* Fewer Hollywood titles, but 5,000 films in Cannes market
* Diversity is still there, market head Paillard says
* Markets "make flow of business happen" -producer
By Michael Roddy
CANNES, France, May 24 While attention in Cannes
is focused on film premieres and stars on the red carpet, movie
sales and deals struck by high rollers and bit players are what
keep the Mediterranean seaside town awash in money.
Eighteen film titles ranging from 83-year-old French
director Jean-Luc Godard's "Adieu au Langage" (Goodbye to
Language) to 25-year-old Canadian director Xavier Dolan's
"Mommy" are competing for the top Palme d'Or prize that will be
announced on Saturday night.
But that is just a drop in the bucket compared to what
festival officials estimate are some 5,000 films shown here, in
complete form or as trailers, to potential buyers or investors.
There were fewer big-budget Hollywood titles in the Cannes
market this year, but Jerome Paillard, chief executive of the
Marche du Film (Film Market), sees that as cyclical.
"It's not necessarily a short-term threat because most of
the business we do isn't on those sorts of films," Paillard told
Reuters in an interview.
"You know we have 5,000 titles in the market and this
doesn't change. The diversity of Cannes is still there."
It's enough to attract big names, like veteran producer
Harvey Weinstein, and newcomers like media mogul Haim Saban.
The Weinstein Co announced it had bought the U.S.
distribution rights to the musical film "Sing Street" set in
Dublin during the 1980s, with a soundtrack from U2's Bono and
the Edge, for what trade publications said was $3 million.
It also struck a deal with producers Emile Sherman and Iain
Canning, who were behind the global hit "The King's Speech", for
worldwide rights to "Lion" about a five-year-old Indian boy who
takes the wrong train and is separated from his family for
decades, for a reported $12 million.
Saban, a media mogul who heads up the largest American
Spanish-language broadcaster, Univision, announced the first big
deal for his new Saban Films, purchasing North American rights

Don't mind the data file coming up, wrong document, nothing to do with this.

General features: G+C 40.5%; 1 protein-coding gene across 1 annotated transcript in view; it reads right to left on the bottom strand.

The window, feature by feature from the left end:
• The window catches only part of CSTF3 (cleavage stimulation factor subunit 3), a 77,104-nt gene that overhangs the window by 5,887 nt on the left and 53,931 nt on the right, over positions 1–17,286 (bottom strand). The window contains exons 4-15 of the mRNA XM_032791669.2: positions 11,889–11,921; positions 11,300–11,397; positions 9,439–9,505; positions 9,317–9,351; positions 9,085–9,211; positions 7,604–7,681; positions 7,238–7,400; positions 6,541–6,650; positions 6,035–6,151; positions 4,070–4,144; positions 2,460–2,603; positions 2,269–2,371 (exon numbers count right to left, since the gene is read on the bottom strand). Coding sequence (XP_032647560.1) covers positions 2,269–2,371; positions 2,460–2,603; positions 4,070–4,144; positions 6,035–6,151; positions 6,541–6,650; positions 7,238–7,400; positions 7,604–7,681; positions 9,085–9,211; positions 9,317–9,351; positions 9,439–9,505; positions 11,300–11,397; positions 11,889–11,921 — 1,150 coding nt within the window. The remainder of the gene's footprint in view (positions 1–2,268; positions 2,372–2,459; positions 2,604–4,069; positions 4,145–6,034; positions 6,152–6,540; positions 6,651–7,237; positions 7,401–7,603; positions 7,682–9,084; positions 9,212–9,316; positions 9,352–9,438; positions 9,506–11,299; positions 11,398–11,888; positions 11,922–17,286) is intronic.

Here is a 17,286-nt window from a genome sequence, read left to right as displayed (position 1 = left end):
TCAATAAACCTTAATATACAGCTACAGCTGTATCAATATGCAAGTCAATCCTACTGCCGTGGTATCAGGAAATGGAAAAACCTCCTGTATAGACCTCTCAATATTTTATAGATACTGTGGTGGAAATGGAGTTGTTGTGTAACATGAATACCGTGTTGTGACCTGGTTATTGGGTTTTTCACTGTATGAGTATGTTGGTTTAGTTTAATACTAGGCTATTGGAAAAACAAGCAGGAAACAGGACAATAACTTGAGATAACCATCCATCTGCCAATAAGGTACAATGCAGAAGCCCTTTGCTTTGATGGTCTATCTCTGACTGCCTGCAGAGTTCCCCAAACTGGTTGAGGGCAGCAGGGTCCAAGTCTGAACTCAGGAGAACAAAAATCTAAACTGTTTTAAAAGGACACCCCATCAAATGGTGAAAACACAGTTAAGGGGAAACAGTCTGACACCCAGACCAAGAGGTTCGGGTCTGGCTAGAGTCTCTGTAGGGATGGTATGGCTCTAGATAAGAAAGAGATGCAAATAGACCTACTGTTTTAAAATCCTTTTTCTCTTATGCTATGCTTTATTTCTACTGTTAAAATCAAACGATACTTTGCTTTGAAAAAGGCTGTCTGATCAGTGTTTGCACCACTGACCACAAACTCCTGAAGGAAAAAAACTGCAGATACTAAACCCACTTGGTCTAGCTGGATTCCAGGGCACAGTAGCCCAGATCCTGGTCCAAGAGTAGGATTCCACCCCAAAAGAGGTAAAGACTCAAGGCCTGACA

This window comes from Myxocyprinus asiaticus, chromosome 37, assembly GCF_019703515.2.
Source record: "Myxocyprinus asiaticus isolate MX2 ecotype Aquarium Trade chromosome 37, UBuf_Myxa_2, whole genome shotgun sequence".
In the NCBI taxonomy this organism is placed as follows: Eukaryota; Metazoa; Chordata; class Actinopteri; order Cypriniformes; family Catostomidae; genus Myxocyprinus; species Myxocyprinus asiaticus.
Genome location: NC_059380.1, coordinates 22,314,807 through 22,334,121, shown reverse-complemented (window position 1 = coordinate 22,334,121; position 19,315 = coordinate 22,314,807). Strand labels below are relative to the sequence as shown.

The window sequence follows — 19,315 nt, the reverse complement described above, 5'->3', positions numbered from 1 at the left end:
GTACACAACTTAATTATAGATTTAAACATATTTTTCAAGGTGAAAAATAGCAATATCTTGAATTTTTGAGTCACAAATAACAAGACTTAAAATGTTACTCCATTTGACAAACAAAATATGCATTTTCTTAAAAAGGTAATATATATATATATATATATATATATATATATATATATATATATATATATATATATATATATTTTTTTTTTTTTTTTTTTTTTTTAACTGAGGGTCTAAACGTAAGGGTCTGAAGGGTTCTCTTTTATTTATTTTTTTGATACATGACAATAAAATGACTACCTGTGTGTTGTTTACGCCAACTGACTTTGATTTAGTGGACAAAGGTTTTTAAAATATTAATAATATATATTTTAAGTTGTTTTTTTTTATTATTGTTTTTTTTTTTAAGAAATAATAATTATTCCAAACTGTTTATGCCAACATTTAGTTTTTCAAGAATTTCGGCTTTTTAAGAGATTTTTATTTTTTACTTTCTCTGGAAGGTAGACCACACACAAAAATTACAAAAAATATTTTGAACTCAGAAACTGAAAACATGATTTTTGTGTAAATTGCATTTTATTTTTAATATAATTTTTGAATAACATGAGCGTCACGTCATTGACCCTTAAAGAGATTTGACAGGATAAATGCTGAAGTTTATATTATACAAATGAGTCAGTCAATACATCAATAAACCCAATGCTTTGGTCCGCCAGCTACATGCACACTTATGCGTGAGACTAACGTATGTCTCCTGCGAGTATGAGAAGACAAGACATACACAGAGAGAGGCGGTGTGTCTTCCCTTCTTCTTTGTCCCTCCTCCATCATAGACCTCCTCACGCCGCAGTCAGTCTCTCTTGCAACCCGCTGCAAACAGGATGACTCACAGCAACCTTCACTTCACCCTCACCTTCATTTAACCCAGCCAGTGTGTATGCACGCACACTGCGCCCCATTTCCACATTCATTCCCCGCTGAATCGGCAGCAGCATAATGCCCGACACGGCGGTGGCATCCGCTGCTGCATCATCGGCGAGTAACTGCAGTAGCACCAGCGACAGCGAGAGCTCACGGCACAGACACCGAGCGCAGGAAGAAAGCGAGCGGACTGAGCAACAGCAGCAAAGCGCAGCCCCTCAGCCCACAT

to Tommy Lee Jones's frontier drama "The Homesman".
With deals like those and others, it wasn't so much a
question of quantity as of quality, David Glasser, chief
operating officer of The Weinstein Company, told Reuters.
"For The Weinstein Company I think we had an extremely
fruitful and well-represented film festival," he said.
"If we're not making it, the stuff we're buying needs to
look and feel and smell like a Weinstein movie and we're seeing
a lot of product out there. So maybe the volume of numbers may
be different this year but I think the quality is up."
GOOD FOR PRODUCERS
The market also appeared to have worked for at least some of
the independent producers who Paillard says have become among
the most influential forces in the Cannes marketplace.
"This year we have about 5,000 producers, they are really
coming to Cannes to find partners, to find co-financiers,
co-producers, to find new opportunities and that works, that
shows the face of the market we're in," Paillard said.
John Foster, President and CEO of Texas-based Odyssey
Pictures Corporation, grumbled at the beginning of the market
last week that attendance looked sparse, in part because of a
French pilots' strike, but by the end he had changed his tune.
"There was still some good networking, good meetings and
good activity," Foster said.
He said his company had struck a deal for North American
distribution for a U.S. film, the name of which he said he could
not divulge because details remained to be worked out, and he
made some contacts for movies he is producing.
"The independent markets are very important for the economy
of the modest budget-to-low budget films; that's what makes kind
of the flow of the business happen," he said.
It worked also for Julian Richards, producer and director
with London-based Jinga films, who said that one of his best
titles at Cannes had been the modest-budget Irish-made horror
film "The Canal".
It is films like "The Canal", with small budgets and no
big-name stars, that Richards said work best in a global market
where rights to a country like Malaysia might only net $30,000.
"It's not a sustainable business, though occasionally
there's that film that goes through the roof."
(Editing by Mark Heinrich)